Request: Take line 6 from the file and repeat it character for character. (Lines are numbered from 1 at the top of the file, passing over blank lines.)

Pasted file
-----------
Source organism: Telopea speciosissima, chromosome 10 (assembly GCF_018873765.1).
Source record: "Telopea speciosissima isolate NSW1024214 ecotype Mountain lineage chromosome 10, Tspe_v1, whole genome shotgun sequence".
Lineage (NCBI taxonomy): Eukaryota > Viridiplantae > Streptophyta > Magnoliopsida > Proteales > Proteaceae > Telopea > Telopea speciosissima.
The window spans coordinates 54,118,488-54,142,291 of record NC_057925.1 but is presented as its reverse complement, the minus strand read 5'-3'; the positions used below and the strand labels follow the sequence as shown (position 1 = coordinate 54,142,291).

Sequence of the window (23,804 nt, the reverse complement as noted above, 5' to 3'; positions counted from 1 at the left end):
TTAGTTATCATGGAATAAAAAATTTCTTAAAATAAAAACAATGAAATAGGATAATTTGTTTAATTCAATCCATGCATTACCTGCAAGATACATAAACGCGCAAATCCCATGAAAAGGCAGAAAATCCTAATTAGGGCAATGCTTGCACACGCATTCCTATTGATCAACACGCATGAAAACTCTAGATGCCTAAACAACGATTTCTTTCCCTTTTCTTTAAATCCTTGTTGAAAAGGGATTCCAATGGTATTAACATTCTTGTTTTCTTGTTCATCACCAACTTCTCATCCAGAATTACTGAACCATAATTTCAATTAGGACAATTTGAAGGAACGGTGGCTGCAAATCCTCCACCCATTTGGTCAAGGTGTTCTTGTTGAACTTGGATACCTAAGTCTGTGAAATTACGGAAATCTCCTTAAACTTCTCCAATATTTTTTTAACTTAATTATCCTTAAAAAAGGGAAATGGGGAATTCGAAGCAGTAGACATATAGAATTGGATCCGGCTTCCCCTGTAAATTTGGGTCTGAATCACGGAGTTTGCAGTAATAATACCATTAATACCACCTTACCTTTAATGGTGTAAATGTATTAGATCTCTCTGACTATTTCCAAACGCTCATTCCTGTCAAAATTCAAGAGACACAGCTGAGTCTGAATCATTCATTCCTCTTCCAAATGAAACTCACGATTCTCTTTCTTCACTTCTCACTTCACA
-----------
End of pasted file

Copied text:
TTAGTTATCATGGAATAAAAAATTTCTTAAAATAAAAACAATGAAATAGGATAATTTGTTTAATTCAATCCATGCATTACCTGCAAGATACATAAACGCGCAAATCCCATGAAAAGGCAGAAAATCCTAATTAGGGCAATGCTTGCACACGCATTCCTATTGATCAACACGCATGAAAACTCTAGATGCCTAAACAACGATTTCTTTCCCTTTTCTTTAAATCCTTGTTGAAAAGGGATTCCAATGGTATTAACATTCTTGTTTTCTTGTTCATCACCAACTTCTCATCCAGAATTACTGAACCATAATTTCAATTAGGACAATTTGAAGGAACGGTGGCTGCAAATCCTCCACCCATTTGGTCAAGGTGTTCTTGTTGAACTTGGATACCTAAGTCTGTGAAATTACGGAAATCTCCTTAAACTTCTCCAATATTTTTTTAACTTAATTATCCTTAAAAAAGGGAAATGGGGAATTCGAAGCAGTAGACATATAGAATTGGATCCGGCTTCCCCTGTAAATTTGGGTCTGAATCACGGAGTTTGCAGTAATAATACCATTAATACCACCTTACCTTTAATGGTGTAAATGTATTAGATCTCTCTGACTATTTCCAAACGCTCATTCCTGTCAAAATTCAAGAGACACAGCTGAGTCTGAATCATTCATTCCTCTTCCAAATGAAACTCACGATTCTCTTTCTTCACTTCTCACTTCACA